“One of my biggest goals is to educate without lecturing, to find a space where we can elevate the things that happen in our community, and foster ally-ship because we're in this very heightened time. … What I'm thinking about is how to create a community that can be better allies to each other,” Graham summarized. Hinging on that, Frasier unpacked the empowerment she sees the production fostering: “A deep sense of empowerment comes from your willingness to share … in a safe space. … The therapy in that is that you can look at another person and say, 'This happened, I have been through this, I am sharing this story with you now because I am OK, and if I'm not OK, then I will be OK later.'” The production aims to create a safe space, not just for the performers, but for the audience, too. Graham explained that throughout the creation process, open communication became extremely important, as women chose what stories they wanted to tell, what they wanted others to speak for them and what was to remain unsaid. “Since we are dealing with such sensitive topics, we are making sure that it's a very dialogic process. … We're all putting ourselves in a very vulnerable place and it has to be safe, because if it's not safe, it's not worth it. And if it's not safe, it won't be a good show,” she emphasized.

Both agreed that theater is an ideal medium to approach many subjects—including the most delicate ones. “It's so much more personal than putting statistics on a billboard … so the audience is more invested. It makes it hit home that these are real people … on this stage right in front of you, a few feet away, that are dealing with this all the time,” Graham explained. “It's harder to see it as a nebulous problem.” The more people can understand that, the better. In the process of creating Our Glass Figures, as these 12 women sat in a room together constructing these stories, they approached a writing exercise on the topic. As Frasier and Graham told it, at one point one of the actresses looked up and around the room of so many women and—saying it all by saying so little—pointed out, “I fucking hate that we all had something to write.”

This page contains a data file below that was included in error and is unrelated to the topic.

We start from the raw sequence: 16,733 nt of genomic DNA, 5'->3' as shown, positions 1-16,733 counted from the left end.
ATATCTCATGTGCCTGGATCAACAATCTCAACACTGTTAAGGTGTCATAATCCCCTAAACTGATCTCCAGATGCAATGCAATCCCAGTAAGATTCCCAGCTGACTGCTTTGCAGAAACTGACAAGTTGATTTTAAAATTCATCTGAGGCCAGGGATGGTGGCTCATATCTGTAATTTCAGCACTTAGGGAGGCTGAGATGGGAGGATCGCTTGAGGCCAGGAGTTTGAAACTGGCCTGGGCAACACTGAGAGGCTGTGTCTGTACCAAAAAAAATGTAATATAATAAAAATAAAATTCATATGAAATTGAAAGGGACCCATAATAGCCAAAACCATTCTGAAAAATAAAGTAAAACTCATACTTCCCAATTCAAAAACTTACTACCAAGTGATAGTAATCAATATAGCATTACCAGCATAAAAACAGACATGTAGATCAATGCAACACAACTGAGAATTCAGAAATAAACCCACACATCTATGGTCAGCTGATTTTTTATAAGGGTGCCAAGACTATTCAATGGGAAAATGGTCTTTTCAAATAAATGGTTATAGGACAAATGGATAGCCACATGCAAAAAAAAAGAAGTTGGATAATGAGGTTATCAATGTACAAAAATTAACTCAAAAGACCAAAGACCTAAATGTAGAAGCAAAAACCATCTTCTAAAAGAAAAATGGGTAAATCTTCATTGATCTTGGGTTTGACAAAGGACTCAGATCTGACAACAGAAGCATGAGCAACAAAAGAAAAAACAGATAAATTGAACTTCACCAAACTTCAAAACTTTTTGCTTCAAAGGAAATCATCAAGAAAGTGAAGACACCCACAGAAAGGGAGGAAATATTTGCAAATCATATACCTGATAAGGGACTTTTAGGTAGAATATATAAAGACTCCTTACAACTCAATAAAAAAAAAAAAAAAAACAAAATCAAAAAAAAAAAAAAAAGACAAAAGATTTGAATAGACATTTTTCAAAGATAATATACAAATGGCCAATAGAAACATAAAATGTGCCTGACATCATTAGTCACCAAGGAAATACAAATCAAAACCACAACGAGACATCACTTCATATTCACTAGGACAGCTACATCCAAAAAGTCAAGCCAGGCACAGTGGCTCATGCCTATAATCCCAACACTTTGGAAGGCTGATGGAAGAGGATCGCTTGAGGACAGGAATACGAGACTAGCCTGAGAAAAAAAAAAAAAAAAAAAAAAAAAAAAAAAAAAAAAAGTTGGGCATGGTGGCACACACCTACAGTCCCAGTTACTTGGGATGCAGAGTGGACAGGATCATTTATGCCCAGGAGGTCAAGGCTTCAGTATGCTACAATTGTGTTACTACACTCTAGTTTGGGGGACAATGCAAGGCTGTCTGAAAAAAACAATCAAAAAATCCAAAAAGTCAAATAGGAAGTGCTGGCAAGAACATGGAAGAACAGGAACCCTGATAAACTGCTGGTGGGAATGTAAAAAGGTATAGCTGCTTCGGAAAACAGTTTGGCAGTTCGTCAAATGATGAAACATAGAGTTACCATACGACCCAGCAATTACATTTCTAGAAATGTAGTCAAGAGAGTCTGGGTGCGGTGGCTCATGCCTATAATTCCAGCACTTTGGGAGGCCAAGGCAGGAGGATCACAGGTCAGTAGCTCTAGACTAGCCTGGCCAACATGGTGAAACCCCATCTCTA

Viewers can settle into this safe space at Tricklock Performance Laboratory from Feb. 9 to 12, or at The Cell Theatre for its second weekend, Feb. 16 to 19. Tickets for the (pay-what-you-wish) dates at Tricklock can be purchased at the door, tickets ($8-15) for the productions at The Cell are now available online at liveatthecell.com. There has never been a better time to join the dialogue. This production was slated for premiere in July, but after “all this apocalyptic shit went down,” in November, as Graham so precisely put it, the material felt more pressing. “What we want to do is foster a supportive community within Albuquerque, hopefully this show will help do that,” she said, quickly adding that, on an individual plane, “It's kind of nourishing for the soul to be in a room with so many talented women of so many backgrounds. It gives me life.”